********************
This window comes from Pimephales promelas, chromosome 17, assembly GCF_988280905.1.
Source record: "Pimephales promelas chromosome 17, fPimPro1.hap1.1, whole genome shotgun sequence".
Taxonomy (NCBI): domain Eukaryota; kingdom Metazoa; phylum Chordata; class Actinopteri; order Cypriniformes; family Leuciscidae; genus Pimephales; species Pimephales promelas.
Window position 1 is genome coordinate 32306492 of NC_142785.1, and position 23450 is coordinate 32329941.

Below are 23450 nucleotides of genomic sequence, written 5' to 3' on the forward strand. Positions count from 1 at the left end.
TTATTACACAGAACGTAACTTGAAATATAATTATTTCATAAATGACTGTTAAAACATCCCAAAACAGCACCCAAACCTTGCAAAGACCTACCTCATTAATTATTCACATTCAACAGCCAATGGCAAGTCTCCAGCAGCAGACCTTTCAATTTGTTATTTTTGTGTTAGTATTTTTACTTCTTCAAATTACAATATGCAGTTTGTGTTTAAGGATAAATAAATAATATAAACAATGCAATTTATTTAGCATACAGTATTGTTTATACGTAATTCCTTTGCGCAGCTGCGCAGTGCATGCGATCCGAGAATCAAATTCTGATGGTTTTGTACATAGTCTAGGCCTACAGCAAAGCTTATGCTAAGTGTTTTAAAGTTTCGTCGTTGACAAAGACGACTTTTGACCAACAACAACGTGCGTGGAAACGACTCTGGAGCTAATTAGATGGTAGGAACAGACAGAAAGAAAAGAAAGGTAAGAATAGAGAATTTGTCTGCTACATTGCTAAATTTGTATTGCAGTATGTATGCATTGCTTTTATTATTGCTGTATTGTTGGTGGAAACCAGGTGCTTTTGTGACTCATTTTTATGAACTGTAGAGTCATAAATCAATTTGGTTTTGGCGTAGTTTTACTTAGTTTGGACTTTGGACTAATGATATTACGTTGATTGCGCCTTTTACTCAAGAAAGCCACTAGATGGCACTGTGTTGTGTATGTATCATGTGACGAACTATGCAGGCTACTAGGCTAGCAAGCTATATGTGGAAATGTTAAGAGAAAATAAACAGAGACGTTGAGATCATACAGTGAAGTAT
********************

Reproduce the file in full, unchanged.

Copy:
This window comes from Pimephales promelas, chromosome 17, assembly GCF_988280905.1.
Source record: "Pimephales promelas chromosome 17, fPimPro1.hap1.1, whole genome shotgun sequence".
Taxonomy (NCBI): domain Eukaryota; kingdom Metazoa; phylum Chordata; class Actinopteri; order Cypriniformes; family Leuciscidae; genus Pimephales; species Pimephales promelas.
Window position 1 is genome coordinate 32306492 of NC_142785.1, and position 23450 is coordinate 32329941.

Below are 23450 nucleotides of genomic sequence, written 5' to 3' on the forward strand. Positions count from 1 at the left end.
TTATTACACAGAACGTAACTTGAAATATAATTATTTCATAAATGACTGTTAAAACATCCCAAAACAGCACCCAAACCTTGCAAAGACCTACCTCATTAATTATTCACATTCAACAGCCAATGGCAAGTCTCCAGCAGCAGACCTTTCAATTTGTTATTTTTGTGTTAGTATTTTTACTTCTTCAAATTACAATATGCAGTTTGTGTTTAAGGATAAATAAATAATATAAACAATGCAATTTATTTAGCATACAGTATTGTTTATACGTAATTCCTTTGCGCAGCTGCGCAGTGCATGCGATCCGAGAATCAAATTCTGATGGTTTTGTACATAGTCTAGGCCTACAGCAAAGCTTATGCTAAGTGTTTTAAAGTTTCGTCGTTGACAAAGACGACTTTTGACCAACAACAACGTGCGTGGAAACGACTCTGGAGCTAATTAGATGGTAGGAACAGACAGAAAGAAAAGAAAGGTAAGAATAGAGAATTTGTCTGCTACATTGCTAAATTTGTATTGCAGTATGTATGCATTGCTTTTATTATTGCTGTATTGTTGGTGGAAACCAGGTGCTTTTGTGACTCATTTTTATGAACTGTAGAGTCATAAATCAATTTGGTTTTGGCGTAGTTTTACTTAGTTTGGACTTTGGACTAATGATATTACGTTGATTGCGCCTTTTACTCAAGAAAGCCACTAGATGGCACTGTGTTGTGTATGTATCATGTGACGAACTATGCAGGCTACTAGGCTAGCAAGCTATATGTGGAAATGTTAAGAGAAAATAAACAGAGACGTTGAGATCATACAGTGAAGTAT